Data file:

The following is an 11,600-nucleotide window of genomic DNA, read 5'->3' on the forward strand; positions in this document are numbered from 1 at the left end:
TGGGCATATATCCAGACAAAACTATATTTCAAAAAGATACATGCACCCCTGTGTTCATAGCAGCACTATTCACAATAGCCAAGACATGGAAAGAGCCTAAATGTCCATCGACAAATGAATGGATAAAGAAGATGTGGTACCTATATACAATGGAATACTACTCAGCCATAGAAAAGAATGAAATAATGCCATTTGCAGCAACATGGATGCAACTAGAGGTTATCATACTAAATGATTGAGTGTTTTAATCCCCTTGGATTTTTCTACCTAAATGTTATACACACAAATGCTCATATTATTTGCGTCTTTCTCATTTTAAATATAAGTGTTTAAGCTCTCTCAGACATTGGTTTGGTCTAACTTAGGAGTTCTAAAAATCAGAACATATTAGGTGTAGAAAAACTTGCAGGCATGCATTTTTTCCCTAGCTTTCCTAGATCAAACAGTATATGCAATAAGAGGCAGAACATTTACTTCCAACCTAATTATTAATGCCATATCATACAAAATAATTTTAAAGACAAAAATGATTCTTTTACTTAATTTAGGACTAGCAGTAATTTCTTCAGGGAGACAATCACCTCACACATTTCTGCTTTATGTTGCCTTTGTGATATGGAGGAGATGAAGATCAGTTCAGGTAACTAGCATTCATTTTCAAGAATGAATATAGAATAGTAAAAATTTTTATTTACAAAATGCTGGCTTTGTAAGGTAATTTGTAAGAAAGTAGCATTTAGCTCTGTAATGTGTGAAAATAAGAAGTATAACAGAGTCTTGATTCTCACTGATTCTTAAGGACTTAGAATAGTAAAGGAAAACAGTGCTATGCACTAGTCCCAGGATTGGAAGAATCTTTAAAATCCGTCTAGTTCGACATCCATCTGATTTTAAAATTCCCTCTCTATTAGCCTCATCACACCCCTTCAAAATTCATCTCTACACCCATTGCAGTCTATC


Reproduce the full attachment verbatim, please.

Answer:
The following is an 11,600-nucleotide window of genomic DNA, read 5'->3' on the forward strand; positions in this document are numbered from 1 at the left end:
TGGGCATATATCCAGACAAAACTATATTTCAAAAAGATACATGCACCCCTGTGTTCATAGCAGCACTATTCACAATAGCCAAGACATGGAAAGAGCCTAAATGTCCATCGACAAATGAATGGATAAAGAAGATGTGGTACCTATATACAATGGAATACTACTCAGCCATAGAAAAGAATGAAATAATGCCATTTGCAGCAACATGGATGCAACTAGAGGTTATCATACTAAATGATTGAGTGTTTTAATCCCCTTGGATTTTTCTACCTAAATGTTATACACACAAATGCTCATATTATTTGCGTCTTTCTCATTTTAAATATAAGTGTTTAAGCTCTCTCAGACATTGGTTTGGTCTAACTTAGGAGTTCTAAAAATCAGAACATATTAGGTGTAGAAAAACTTGCAGGCATGCATTTTTTCCCTAGCTTTCCTAGATCAAACAGTATATGCAATAAGAGGCAGAACATTTACTTCCAACCTAATTATTAATGCCATATCATACAAAATAATTTTAAAGACAAAAATGATTCTTTTACTTAATTTAGGACTAGCAGTAATTTCTTCAGGGAGACAATCACCTCACACATTTCTGCTTTATGTTGCCTTTGTGATATGGAGGAGATGAAGATCAGTTCAGGTAACTAGCATTCATTTTCAAGAATGAATATAGAATAGTAAAAATTTTTATTTACAAAATGCTGGCTTTGTAAGGTAATTTGTAAGAAAGTAGCATTTAGCTCTGTAATGTGTGAAAATAAGAAGTATAACAGAGTCTTGATTCTCACTGATTCTTAAGGACTTAGAATAGTAAAGGAAAACAGTGCTATGCACTAGTCCCAGGATTGGAAGAATCTTTAAAATCCGTCTAGTTCGACATCCATCTGATTTTAAAATTCCCTCTCTATTAGCCTCATCACACCCCTTCAAAATTCATCTCTACACCCATTGCAGTCTATC